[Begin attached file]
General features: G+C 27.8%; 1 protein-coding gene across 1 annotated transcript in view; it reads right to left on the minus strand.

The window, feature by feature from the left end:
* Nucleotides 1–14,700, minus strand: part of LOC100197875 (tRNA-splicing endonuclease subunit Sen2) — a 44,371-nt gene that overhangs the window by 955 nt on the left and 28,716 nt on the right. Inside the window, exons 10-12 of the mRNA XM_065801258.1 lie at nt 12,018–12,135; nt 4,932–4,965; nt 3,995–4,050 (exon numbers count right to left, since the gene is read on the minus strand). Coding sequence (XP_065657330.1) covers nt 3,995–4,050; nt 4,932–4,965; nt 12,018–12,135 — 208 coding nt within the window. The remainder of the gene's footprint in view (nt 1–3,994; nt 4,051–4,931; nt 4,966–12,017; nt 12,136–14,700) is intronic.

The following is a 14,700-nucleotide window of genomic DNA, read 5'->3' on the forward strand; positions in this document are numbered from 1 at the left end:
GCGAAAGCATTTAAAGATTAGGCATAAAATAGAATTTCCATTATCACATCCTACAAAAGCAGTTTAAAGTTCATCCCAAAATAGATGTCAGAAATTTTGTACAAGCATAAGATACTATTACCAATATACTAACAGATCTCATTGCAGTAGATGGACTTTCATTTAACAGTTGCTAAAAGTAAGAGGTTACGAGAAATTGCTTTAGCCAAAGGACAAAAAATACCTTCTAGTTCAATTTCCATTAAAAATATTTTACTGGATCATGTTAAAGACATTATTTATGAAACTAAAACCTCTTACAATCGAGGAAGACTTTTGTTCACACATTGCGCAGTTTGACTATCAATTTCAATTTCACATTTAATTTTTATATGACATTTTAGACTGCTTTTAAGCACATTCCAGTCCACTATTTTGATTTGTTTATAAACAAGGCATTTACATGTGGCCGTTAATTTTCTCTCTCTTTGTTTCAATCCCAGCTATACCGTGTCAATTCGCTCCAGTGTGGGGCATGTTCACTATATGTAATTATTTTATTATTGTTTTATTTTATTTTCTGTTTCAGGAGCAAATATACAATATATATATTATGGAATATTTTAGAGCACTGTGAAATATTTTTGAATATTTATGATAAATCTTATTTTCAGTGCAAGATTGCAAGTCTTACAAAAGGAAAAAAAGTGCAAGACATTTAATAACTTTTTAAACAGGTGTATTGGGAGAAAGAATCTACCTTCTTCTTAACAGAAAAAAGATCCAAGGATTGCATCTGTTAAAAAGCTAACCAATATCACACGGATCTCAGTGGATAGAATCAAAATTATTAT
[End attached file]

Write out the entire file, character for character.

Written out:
General features: G+C 27.8%; 1 protein-coding gene across 1 annotated transcript in view; it reads right to left on the minus strand.

The window, feature by feature from the left end:
* Nucleotides 1–14,700, minus strand: part of LOC100197875 (tRNA-splicing endonuclease subunit Sen2) — a 44,371-nt gene that overhangs the window by 955 nt on the left and 28,716 nt on the right. Inside the window, exons 10-12 of the mRNA XM_065801258.1 lie at nt 12,018–12,135; nt 4,932–4,965; nt 3,995–4,050 (exon numbers count right to left, since the gene is read on the minus strand). Coding sequence (XP_065657330.1) covers nt 3,995–4,050; nt 4,932–4,965; nt 12,018–12,135 — 208 coding nt within the window. The remainder of the gene's footprint in view (nt 1–3,994; nt 4,051–4,931; nt 4,966–12,017; nt 12,136–14,700) is intronic.

The following is a 14,700-nucleotide window of genomic DNA, read 5'->3' on the forward strand; positions in this document are numbered from 1 at the left end:
GCGAAAGCATTTAAAGATTAGGCATAAAATAGAATTTCCATTATCACATCCTACAAAAGCAGTTTAAAGTTCATCCCAAAATAGATGTCAGAAATTTTGTACAAGCATAAGATACTATTACCAATATACTAACAGATCTCATTGCAGTAGATGGACTTTCATTTAACAGTTGCTAAAAGTAAGAGGTTACGAGAAATTGCTTTAGCCAAAGGACAAAAAATACCTTCTAGTTCAATTTCCATTAAAAATATTTTACTGGATCATGTTAAAGACATTATTTATGAAACTAAAACCTCTTACAATCGAGGAAGACTTTTGTTCACACATTGCGCAGTTTGACTATCAATTTCAATTTCACATTTAATTTTTATATGACATTTTAGACTGCTTTTAAGCACATTCCAGTCCACTATTTTGATTTGTTTATAAACAAGGCATTTACATGTGGCCGTTAATTTTCTCTCTCTTTGTTTCAATCCCAGCTATACCGTGTCAATTCGCTCCAGTGTGGGGCATGTTCACTATATGTAATTATTTTATTATTGTTTTATTTTATTTTCTGTTTCAGGAGCAAATATACAATATATATATTATGGAATATTTTAGAGCACTGTGAAATATTTTTGAATATTTATGATAAATCTTATTTTCAGTGCAAGATTGCAAGTCTTACAAAAGGAAAAAAAGTGCAAGACATTTAATAACTTTTTAAACAGGTGTATTGGGAGAAAGAATCTACCTTCTTCTTAACAGAAAAAAGATCCAAGGATTGCATCTGTTAAAAAGCTAACCAATATCACACGGATCTCAGTGGATAGAATCAAAATTATTAT